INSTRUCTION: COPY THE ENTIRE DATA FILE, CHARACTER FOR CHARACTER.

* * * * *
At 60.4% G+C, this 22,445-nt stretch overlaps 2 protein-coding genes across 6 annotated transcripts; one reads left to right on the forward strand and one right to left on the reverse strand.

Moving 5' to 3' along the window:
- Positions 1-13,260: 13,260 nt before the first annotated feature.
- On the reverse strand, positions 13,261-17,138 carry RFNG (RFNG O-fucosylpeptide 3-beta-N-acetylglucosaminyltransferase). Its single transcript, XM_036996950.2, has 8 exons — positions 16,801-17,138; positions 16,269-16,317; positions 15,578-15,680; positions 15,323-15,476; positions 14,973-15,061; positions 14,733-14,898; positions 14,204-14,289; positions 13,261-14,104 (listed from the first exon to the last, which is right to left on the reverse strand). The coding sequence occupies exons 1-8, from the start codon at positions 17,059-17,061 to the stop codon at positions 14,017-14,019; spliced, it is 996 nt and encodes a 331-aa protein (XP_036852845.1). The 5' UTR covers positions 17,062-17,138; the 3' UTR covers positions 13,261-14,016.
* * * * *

At 60.4% G+C, this 22,445-nt stretch overlaps 2 protein-coding genes across 6 annotated transcripts; one reads left to right on the forward strand and one right to left on the reverse strand.

Moving 5' to 3' along the window:
- Positions 1-13,260: 13,260 nt before the first annotated feature.
- On the reverse strand, positions 13,261-17,138 carry RFNG (RFNG O-fucosylpeptide 3-beta-N-acetylglucosaminyltransferase). Its single transcript, XM_036996950.2, has 8 exons — positions 16,801-17,138; positions 16,269-16,317; positions 15,578-15,680; positions 15,323-15,476; positions 14,973-15,061; positions 14,733-14,898; positions 14,204-14,289; positions 13,261-14,104 (listed from the first exon to the last, which is right to left on the reverse strand). The coding sequence occupies exons 1-8, from the start codon at positions 17,059-17,061 to the stop codon at positions 14,017-14,019; spliced, it is 996 nt and encodes a 331-aa protein (XP_036852845.1). The 5' UTR covers positions 17,062-17,138; the 3' UTR covers positions 13,261-14,016.